Groundwater reserves ‘low’ to ‘very low’ in Flanders


Farmers are beginning to feel the effect of little rain and above-average temperatures as authorities ask them to stop irrigating

Rain forecast

Farmers in another region in Flanders have now been asked not to pump up groundwater for their crops due to low water reserves. Flanders Environment Agency (VMM) emphasises, however, that there is no shortage of drinking water.

In the Zuidijzer polder area of West Flanders, which runs from the French border to the right bank of the Ijzer in Diksmuide, farmers have been asked to use groundwater only for livestock until further notice. This means they are not allowed to pump water to irrigate crops.

Zuidijzer is the latest in a number of regions and municipalities where farmers and residents have been asked to conserve water because of low reserves. The lack of rain and warm temperatures this summer have caused groundwater levels to drop.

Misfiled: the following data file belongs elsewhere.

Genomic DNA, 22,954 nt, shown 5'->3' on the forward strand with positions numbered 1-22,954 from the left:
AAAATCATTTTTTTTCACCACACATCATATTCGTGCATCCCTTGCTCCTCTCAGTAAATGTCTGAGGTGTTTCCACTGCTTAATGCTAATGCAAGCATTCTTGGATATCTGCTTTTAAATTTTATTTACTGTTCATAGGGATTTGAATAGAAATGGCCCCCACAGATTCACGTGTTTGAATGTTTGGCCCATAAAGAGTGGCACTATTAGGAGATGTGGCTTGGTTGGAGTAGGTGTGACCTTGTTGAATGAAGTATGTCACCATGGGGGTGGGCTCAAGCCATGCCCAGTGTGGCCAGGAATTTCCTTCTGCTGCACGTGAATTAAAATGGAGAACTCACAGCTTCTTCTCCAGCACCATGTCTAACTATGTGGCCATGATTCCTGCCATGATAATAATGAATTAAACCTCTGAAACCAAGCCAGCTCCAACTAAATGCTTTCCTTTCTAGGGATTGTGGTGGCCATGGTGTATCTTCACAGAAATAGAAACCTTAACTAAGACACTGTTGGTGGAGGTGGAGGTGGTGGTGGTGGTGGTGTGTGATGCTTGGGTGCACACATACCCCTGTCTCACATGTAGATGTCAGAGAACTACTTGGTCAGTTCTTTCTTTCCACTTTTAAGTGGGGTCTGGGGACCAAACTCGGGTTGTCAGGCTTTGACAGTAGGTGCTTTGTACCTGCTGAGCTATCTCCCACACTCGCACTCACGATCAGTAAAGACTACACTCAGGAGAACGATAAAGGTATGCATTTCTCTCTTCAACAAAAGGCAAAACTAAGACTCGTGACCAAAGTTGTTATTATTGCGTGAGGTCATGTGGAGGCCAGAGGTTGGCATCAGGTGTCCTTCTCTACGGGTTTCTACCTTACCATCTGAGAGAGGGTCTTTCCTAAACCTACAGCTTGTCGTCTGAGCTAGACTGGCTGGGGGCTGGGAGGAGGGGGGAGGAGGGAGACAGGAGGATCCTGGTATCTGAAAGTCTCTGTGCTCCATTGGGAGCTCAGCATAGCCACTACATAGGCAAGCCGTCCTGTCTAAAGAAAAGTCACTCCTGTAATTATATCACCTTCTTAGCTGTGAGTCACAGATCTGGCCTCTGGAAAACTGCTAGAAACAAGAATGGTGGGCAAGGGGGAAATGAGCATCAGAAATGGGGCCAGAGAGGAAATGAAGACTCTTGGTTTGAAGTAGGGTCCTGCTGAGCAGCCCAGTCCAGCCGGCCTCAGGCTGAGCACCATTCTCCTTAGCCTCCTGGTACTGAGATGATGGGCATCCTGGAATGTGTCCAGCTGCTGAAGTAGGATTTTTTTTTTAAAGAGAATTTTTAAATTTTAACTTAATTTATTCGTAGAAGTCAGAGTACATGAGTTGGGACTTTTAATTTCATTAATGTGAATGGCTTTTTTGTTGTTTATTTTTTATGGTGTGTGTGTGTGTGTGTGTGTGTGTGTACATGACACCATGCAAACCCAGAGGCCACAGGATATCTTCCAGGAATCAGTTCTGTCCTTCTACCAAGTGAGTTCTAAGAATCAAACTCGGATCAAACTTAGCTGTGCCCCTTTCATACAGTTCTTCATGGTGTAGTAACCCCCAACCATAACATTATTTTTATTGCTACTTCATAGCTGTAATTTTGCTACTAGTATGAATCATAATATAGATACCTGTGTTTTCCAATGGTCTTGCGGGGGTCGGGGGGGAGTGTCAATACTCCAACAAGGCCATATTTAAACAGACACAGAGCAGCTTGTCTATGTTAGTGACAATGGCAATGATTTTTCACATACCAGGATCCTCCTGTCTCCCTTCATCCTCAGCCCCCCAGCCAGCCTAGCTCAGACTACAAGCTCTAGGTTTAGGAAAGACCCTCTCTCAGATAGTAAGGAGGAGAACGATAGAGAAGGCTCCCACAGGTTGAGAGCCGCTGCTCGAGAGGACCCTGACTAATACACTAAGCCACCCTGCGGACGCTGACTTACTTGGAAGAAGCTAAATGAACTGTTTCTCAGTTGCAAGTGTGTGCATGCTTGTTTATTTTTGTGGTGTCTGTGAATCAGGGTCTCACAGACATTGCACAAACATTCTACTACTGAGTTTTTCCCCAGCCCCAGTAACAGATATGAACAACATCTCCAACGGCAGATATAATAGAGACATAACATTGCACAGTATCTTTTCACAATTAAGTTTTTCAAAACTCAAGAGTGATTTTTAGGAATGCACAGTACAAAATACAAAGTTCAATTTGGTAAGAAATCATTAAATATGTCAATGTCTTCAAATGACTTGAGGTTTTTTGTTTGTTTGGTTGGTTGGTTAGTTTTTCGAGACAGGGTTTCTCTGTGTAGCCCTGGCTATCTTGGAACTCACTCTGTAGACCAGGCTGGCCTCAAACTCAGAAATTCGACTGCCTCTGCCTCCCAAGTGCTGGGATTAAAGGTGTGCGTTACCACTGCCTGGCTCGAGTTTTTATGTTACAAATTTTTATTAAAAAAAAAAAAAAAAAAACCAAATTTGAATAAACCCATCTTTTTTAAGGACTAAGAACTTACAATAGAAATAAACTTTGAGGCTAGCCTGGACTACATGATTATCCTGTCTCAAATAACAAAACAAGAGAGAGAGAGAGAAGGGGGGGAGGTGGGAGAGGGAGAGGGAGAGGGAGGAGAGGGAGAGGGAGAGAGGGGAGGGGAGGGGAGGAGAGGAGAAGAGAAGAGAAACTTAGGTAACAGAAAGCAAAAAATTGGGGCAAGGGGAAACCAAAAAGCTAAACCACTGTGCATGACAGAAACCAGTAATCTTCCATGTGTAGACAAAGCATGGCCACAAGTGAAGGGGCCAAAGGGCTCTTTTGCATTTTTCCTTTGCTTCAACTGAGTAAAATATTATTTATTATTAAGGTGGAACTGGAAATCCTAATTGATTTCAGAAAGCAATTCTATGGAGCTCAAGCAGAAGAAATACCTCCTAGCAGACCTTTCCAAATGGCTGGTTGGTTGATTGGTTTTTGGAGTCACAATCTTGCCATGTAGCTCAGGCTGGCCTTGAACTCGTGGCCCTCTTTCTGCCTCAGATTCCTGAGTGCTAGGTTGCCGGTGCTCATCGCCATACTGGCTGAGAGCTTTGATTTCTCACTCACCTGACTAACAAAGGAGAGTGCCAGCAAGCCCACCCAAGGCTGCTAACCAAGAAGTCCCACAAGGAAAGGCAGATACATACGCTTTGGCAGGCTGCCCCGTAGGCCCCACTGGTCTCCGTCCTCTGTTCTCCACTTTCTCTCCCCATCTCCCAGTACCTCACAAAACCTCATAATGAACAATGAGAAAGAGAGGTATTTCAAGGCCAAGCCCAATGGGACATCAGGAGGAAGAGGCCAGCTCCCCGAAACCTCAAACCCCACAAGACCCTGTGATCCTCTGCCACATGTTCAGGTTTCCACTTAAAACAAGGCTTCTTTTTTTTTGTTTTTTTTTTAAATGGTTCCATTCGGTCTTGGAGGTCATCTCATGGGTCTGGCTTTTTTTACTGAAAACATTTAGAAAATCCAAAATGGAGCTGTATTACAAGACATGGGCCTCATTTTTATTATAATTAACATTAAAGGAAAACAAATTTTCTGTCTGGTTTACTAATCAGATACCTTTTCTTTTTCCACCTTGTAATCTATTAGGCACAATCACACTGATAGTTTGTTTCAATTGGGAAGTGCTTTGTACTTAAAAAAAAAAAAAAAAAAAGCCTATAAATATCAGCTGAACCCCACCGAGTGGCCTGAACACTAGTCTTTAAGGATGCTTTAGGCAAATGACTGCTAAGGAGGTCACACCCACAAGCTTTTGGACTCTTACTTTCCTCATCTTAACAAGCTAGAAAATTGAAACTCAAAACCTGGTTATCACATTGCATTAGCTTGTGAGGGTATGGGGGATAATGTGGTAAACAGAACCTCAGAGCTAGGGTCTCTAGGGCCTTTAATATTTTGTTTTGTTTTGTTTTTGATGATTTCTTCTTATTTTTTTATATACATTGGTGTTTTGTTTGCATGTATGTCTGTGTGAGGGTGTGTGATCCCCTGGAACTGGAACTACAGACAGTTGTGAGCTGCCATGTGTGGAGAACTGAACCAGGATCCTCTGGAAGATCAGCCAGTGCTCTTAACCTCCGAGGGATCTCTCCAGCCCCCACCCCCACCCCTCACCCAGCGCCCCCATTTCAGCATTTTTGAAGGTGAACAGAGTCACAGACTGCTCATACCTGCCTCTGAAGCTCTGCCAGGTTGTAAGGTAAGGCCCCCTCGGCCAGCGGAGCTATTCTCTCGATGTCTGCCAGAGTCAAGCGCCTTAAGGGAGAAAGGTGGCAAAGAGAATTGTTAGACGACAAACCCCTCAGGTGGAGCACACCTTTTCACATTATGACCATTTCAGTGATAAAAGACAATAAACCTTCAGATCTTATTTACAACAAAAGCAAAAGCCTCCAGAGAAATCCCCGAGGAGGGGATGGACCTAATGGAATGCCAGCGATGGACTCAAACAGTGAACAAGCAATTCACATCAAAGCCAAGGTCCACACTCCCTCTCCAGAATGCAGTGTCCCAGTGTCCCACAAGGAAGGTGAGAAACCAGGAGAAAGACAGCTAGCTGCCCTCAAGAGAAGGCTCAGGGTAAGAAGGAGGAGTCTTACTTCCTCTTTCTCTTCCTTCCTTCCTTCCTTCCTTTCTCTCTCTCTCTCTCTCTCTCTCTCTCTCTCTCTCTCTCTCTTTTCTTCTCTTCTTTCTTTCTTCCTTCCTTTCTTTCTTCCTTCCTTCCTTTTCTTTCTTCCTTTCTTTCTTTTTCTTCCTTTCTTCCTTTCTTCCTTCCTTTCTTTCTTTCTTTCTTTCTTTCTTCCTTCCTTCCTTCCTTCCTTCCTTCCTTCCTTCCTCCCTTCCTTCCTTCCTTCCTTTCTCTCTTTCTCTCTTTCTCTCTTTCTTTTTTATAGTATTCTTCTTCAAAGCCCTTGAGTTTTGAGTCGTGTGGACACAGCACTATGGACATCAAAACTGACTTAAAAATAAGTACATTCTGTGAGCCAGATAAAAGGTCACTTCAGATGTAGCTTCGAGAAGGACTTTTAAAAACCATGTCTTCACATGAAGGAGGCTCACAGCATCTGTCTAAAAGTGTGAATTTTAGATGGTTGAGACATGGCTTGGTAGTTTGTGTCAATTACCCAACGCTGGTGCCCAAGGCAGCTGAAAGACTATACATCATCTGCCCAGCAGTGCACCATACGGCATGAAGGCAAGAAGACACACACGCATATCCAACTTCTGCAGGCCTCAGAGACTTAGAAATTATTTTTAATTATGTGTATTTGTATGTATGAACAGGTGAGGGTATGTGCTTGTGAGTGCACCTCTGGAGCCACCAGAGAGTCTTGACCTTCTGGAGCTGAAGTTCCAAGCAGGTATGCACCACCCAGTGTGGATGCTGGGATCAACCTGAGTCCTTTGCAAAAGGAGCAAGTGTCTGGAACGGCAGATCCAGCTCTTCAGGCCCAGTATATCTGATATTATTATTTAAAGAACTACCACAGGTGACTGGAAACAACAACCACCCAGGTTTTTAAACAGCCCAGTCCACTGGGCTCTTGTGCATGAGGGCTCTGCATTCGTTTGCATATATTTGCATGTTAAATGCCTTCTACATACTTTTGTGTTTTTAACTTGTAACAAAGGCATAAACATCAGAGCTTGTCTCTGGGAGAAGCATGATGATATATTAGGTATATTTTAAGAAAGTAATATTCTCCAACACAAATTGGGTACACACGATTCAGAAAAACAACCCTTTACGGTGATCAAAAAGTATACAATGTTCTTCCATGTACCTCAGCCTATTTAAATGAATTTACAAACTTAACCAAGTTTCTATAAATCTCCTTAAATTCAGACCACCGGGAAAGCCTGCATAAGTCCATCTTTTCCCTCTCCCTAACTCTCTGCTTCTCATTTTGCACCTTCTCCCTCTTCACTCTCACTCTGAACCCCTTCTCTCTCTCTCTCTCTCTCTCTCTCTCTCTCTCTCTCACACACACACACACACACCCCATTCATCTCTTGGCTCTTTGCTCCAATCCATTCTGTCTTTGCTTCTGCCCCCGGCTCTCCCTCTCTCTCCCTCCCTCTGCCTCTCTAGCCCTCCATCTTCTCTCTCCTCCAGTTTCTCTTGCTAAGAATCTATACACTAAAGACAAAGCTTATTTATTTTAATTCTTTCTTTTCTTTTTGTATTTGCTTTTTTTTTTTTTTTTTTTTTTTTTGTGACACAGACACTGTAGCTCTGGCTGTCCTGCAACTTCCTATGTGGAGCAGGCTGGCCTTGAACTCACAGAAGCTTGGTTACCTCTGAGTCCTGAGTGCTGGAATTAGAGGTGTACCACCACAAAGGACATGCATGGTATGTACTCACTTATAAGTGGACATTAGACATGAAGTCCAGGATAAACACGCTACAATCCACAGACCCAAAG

In 60% of the measurements taken, groundwater reserves are considered ‘low’ to ‘very low’. “We have a situation similar to last July with the groundwater,” Katrien Smet of VMM told VRT. “Last year the situation became extremely serious.”

It needs to rain for a few days at a time, she explained, to get the reserves back up. “Short, heavy rains are not sufficient because the water runs off to the sewers much too quickly and is not absorbed into the ground.”

Rain is forecast for today, Friday and Saturday, but Smet emphasises that residents should conserve water where they can. That includes putting off watering the grass and washing the car for a few days or weeks.

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